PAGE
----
As the UK pulls out all the stops to meet EU and national target for 50% of waste to be recycled by 2020, some councils have been so pro-active in getting the message out to households and businesses about their facilities for collection and recycling that they cannot meet demand – and are now finding themselves with backlogs of bulky waste!


The case of Kirklees

Kirkless Council are one council struggling with this. Having improved their performance so that 34% of all waste is now being recycled, reused or composted in 2011, the rate plummeted to 30.9% in 2013/2014. Ironically, part of this worrying drop is being blamed on the fact that the council’s bulky waste collection process cannot keep up with demand, with local press reporting that some residents in the Huddersfield area have been waiting at least six weeks to have their bulky items collected.


Rubbish service?

Although waste rubbish collections for landfill are largely unaffected, collection of bulky items such as mattresses and beds, white goods and furniture have fallen behind schedule, something which is thought to be because the council is one of only a handful in the UK which still offers free collection of bulky items, instead of allowing specialist bulky waste collection companies to take the reigns. As such, and with the additional costs involved of ensuring ethical recycling, the council is reported to be struggling to find the resources to meet the 30,000 plus requests for bulky item collection each year.




Communities in chaos

As some households and businesses wait for their items to be collected, others are taking matters into their own hands to get their items moved on, creating an additional problem which literally flies in the face of the council’s efforts to improve their green reputation and recycling statistics … fly tipping.

Communities across the Kirklees area have been reporting a significant rise in incidences of fly-tipping, with some 250 incidences being reported every month. Whilst some of these incidences may be described as ‘accidental’ ie: items being taken outdoors to await the council collection which is behind schedule, communities are seeing much more deliberate dumping of items across the area. In turn, the problem of fly-tipping requires a clean-up campaign which causes another drain on the council’s resources as well as causing problems for local communities which are struggling with the effects of fly-tipping as:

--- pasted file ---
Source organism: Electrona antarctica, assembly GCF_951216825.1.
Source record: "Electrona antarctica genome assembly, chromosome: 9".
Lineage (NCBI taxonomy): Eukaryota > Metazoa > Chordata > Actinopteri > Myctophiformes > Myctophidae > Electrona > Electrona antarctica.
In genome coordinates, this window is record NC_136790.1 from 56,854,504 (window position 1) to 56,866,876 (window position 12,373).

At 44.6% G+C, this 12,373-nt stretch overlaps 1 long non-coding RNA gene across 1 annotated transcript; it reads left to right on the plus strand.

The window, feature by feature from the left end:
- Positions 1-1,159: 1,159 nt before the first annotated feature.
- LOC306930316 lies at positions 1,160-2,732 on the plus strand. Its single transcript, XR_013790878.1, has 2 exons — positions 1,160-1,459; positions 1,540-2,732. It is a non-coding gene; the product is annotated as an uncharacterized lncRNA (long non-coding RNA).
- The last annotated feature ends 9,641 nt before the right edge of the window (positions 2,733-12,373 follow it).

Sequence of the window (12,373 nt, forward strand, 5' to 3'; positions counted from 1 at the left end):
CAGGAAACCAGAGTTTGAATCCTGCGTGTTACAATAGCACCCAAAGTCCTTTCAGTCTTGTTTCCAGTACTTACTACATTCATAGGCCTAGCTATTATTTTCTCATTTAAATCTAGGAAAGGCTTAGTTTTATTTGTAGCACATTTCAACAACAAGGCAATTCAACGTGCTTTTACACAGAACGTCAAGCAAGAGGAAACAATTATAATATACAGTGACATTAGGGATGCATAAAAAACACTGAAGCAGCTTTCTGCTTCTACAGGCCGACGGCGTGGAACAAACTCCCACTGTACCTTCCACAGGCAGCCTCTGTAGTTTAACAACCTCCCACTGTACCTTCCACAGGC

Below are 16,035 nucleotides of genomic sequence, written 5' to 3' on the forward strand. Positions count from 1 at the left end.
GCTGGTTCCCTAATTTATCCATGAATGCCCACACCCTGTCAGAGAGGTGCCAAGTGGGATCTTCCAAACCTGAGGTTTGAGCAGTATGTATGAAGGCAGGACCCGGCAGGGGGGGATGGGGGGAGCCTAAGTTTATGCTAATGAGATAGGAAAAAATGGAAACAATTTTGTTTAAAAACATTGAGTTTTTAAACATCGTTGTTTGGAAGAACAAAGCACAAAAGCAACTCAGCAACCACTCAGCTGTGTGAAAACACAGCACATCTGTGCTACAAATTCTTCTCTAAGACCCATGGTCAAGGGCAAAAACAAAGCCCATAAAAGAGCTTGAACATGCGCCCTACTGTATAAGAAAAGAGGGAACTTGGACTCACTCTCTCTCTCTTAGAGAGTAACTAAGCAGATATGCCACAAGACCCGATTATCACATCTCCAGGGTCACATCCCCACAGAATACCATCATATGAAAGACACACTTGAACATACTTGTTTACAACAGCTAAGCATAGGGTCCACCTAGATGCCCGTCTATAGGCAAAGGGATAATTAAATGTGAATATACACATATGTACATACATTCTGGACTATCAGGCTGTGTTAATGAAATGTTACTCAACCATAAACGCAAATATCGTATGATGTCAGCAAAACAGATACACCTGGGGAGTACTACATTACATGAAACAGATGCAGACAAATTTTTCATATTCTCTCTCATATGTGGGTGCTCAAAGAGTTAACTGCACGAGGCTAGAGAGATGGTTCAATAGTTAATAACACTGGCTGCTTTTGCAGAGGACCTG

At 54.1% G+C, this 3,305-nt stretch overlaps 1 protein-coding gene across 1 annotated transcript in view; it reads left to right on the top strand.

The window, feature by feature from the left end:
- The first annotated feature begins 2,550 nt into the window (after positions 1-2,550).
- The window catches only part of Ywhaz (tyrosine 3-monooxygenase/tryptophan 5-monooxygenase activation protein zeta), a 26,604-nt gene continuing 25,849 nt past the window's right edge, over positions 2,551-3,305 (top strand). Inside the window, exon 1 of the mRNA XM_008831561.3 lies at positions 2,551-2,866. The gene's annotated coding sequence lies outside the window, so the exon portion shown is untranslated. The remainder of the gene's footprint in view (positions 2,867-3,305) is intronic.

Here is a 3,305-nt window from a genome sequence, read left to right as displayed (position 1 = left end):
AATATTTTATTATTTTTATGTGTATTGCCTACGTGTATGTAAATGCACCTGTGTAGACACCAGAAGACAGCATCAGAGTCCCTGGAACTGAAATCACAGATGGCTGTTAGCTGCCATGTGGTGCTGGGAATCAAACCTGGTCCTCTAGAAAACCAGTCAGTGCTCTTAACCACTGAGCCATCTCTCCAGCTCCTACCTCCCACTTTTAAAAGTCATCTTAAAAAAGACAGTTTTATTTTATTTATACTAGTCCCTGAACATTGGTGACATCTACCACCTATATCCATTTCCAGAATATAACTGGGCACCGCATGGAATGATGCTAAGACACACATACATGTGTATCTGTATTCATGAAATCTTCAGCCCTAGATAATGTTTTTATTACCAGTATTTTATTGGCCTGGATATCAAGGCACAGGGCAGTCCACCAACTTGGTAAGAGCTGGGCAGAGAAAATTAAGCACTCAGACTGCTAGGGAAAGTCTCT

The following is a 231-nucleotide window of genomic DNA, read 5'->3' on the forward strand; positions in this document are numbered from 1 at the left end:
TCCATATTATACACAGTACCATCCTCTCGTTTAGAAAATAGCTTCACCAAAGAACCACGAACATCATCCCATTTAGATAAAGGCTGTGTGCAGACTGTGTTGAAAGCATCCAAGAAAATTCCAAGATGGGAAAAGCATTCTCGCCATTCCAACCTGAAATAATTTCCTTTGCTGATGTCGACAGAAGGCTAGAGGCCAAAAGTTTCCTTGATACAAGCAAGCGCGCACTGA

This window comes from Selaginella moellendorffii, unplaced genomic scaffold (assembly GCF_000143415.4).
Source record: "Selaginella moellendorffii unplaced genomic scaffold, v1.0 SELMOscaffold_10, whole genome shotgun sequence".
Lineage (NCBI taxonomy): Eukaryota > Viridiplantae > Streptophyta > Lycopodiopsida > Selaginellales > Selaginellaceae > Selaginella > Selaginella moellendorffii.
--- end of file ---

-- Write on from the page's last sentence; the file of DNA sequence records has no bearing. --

• Lack of respect for the community and environment, creating dumping grounds in residential areas;
  • Non-environmentally-friendly disposal – often items which could have been recycled originally are in such a poor state of weathering or damage by the time they are removed that they need to be put into landfill instead;
  • Health and safety hazards.

Of course, Kirklees is not alone with this problem. In other areas of the UK, such as Scotland, the issue of fly-tipping has gone viral, with a new reporting and name-and-shame website being one of Scotland’s local authorities’ main weapons in their continued efforts towards zero waste … and zero tolerance of fly-tipping. The resulting FlyMapper website is yet to be rolled out in England, but its initial success looks to be something that could support Kirklees council and its local communities in stamping out fly-tipping, and help to shame any businesses who include fly tipping into their practises in order to cut costs.




Alternative action

However, another way to address the fly-tipping problem is to take alternative means other than simply throwing away waste. Currently, local businesses, SME and communities as a whole are being encouraged to seek out alternative actions to get bulky waste, such as furniture, white goods, beds and mattresses recycled     promptly and safely:


Charity Furniture Shops

Passing on to the less-fortunate via charity furniture shops and social enterprises is an option many local councils are supporting, as this allows households to recycle their unwanted bulky items in environmentally-friendly and socially-aware ways.


Freegle / Freecycle

Freegle, also known as Freecycle in the UK, is a nationwide online group-based method for passing on household, garden and clothing items via local community groups.


Ethical recycling collection companies:

There are a growing number of ethical recycling companies which are often viewed as being more environmentally friendly, with the added benefit of helping to make small businesses look good by pro-actively seeking out ethical ways to dispose of their waste.


Since beds and mattresses are one of the most fly-tipped items in the UK, we reached out to ‘Collect Your Old Bed’, who as the name suggests are well placed to comment on recent trends:

“We’ve seen an increase in businesses as well as households requesting ethical recycling services over the years, which we’ve put down to a mixture of both a desire to be more ethical and responsible with their waste, and as a way to ensure more prompt collection, and avoid council backlog. Our direct links with recycling depots mean that the items are not dumped into landfill, and instead are recycled in an environmentally friendly manner.”

–     Jayson Barrett , Collect Your Old Bed.

As a further push to be environmentally friendly and ethically sound, we also offer various recycling services as well as our bulky waste service. View all our waste disposal services here.